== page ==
Running head: EARTHQUAKES
Earthquakes are rapid movements of the earth's crust along a fault line. They are usually
accompanied by sound. Sometimes earthquakes have foreshocks that are smaller earthquakes
which are followed by larger earthquakes. However, this is not practical always and scientists do
fail short of knowledge on whether an earthquake is a foreshock until the shocking earthquake
occurs. Aftershocks come after large earthquakes and last for weeks, months or even years.
Unlike an earthquake; an earth tremor is a less violent shaking of the earth's crust. However, both
an earthquake and a tremor indicate that earth is not completely stable ("BBC Bitesize Earthquakes - OCR - Revision 1," n.d.).
The Cause of Earthquakes
Earthquakes are brought by sudden shifts of huge rock masses in the earth's crust which
is the top layer of the earth. The rocks are called tectonic plates and they are usually in constant
motion. Their edges are called tectonic boundaries made of faults along which earthquakes
occur. Earthquakes happen along fault lines, fractures or volcanic eruptions where magma or
subterranean volcanic materials that displace rocks in the crust of the earth ("Chapter 11
Earthquakes – Physical Geology," n.d.).
The disruption of rocks results in waves or vibrations which are sent to the earth’s surface
as shocks. The focus or origin is the point where disturbance occurs and is usually in the upper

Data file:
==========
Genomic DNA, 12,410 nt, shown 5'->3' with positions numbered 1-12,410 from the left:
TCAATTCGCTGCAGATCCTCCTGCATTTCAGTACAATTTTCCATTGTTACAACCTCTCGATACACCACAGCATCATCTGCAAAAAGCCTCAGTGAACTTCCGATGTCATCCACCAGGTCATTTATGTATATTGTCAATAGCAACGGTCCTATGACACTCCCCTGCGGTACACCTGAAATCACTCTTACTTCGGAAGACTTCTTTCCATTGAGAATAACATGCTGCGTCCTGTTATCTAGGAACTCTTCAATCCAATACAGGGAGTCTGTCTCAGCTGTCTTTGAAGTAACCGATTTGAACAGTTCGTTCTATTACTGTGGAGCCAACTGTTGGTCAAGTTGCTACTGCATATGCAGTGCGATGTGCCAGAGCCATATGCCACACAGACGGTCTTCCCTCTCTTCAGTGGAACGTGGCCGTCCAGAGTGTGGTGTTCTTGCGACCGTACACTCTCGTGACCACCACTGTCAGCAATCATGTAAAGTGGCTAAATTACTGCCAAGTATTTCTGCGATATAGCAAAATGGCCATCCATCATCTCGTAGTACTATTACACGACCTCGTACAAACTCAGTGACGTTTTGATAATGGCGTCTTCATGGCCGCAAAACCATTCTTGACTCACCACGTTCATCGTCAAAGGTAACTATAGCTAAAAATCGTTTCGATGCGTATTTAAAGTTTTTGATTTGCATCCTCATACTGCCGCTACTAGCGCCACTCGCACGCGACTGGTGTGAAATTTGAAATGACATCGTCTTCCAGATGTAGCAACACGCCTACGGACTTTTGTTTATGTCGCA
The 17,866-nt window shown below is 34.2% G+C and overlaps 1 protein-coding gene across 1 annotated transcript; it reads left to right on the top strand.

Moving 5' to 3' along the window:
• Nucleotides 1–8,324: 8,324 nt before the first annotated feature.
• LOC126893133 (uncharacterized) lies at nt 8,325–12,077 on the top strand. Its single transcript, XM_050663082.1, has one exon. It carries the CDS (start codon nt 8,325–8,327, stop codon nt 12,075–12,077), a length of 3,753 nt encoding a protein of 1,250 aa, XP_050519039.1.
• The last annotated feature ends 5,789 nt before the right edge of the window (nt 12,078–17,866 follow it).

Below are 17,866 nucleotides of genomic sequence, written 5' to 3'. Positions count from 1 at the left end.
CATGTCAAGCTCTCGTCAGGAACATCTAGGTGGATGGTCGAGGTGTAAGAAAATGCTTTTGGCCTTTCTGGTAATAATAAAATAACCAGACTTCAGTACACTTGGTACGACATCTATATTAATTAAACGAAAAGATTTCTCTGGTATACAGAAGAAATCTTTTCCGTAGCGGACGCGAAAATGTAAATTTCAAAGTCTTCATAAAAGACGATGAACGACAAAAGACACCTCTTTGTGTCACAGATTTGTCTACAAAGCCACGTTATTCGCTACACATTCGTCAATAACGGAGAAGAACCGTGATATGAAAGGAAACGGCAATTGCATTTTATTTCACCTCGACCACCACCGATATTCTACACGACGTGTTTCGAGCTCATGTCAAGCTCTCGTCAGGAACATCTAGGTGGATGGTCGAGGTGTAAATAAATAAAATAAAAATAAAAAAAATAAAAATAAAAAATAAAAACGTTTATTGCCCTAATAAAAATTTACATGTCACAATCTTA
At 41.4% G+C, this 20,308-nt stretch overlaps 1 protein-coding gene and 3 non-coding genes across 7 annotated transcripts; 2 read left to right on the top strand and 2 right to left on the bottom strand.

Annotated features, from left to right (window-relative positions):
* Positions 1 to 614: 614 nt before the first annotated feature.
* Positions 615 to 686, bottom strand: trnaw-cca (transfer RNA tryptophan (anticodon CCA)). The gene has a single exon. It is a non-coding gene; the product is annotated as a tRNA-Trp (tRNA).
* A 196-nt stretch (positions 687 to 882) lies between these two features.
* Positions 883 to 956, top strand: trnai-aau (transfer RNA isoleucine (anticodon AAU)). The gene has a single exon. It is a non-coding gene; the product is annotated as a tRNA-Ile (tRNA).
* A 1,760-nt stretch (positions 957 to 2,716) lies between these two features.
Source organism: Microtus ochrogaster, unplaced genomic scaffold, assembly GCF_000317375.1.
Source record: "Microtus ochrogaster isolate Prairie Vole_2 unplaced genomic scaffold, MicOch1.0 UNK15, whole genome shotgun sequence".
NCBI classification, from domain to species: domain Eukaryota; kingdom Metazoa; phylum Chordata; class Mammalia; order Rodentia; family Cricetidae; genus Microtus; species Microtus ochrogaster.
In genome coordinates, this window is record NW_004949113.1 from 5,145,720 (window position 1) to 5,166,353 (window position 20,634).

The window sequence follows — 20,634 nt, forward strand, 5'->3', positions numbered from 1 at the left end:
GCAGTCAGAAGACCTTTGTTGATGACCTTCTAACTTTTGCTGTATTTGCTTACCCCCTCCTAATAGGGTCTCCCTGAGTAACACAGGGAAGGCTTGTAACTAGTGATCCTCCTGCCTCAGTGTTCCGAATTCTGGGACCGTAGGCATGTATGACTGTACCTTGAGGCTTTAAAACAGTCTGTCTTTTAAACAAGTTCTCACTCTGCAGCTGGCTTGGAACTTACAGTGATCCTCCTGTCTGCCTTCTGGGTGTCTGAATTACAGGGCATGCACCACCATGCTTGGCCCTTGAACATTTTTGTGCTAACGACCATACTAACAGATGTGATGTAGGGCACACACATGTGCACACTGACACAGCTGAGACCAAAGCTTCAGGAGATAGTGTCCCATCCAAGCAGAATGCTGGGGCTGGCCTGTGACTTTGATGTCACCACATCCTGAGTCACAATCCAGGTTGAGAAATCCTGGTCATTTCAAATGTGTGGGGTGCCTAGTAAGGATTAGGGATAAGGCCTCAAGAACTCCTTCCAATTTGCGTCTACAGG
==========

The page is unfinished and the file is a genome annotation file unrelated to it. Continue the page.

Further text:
20 km of the earth’s crust. The earthquake is most felt in the epicenter which is a point on the
surface of the earth and positioned above the focus ("Chapter 11 Earthquakes – Physical
Geology," n.d.). Seismic waves or shocks are the waves sent out by an earthquake. When they
occur in oceans earthquakes create ocean waves known as tsunamis which are usually very
Earthquakes can be triggered by natural causes such as tectonic movement, gravitational
pressure, and volcanic activity and isotactic adjustment. Tectonic movement happens when large
rigid blocks of the earth’s crust called plates cause stress to build up at their edges. The rocks
thus fracture at their boundaries releasing sudden energy causing seismic vibrations whose effect
is felt as earthquakes. In Japan, this is the major cause of earthquakes. Gravitational pressure
causes an earthquake when magma eruption leaves hollows in the earth's interior where the
chambers collapse due to gravity and cause the earth to shake ("BBC Bitesize - Earthquakes OCR - Revision 1," n.d.).
Volcanic activity is the process through which hot molten rock in the interior of the earth
known as magma rises into the earth's crust or surface. Sudden magma movement, volcanic
explosions and violent emissions of volcanic gases shatter rocks releasing energy in form of
seismic waves. Isotactic adjustment is balancing of the earth's crust that occurs when pressures
change. The adjustment causes rock movement breaking rocks and causing an earthquake
("Chapter 11 Earthquakes – Physical Geology," n.d.). Canada is a temperate region covered by
large glaciers, when the glaciers melt in large scale such adjustment has to occur due to loss of
Shock waves that cause earthquakes can also be trigger...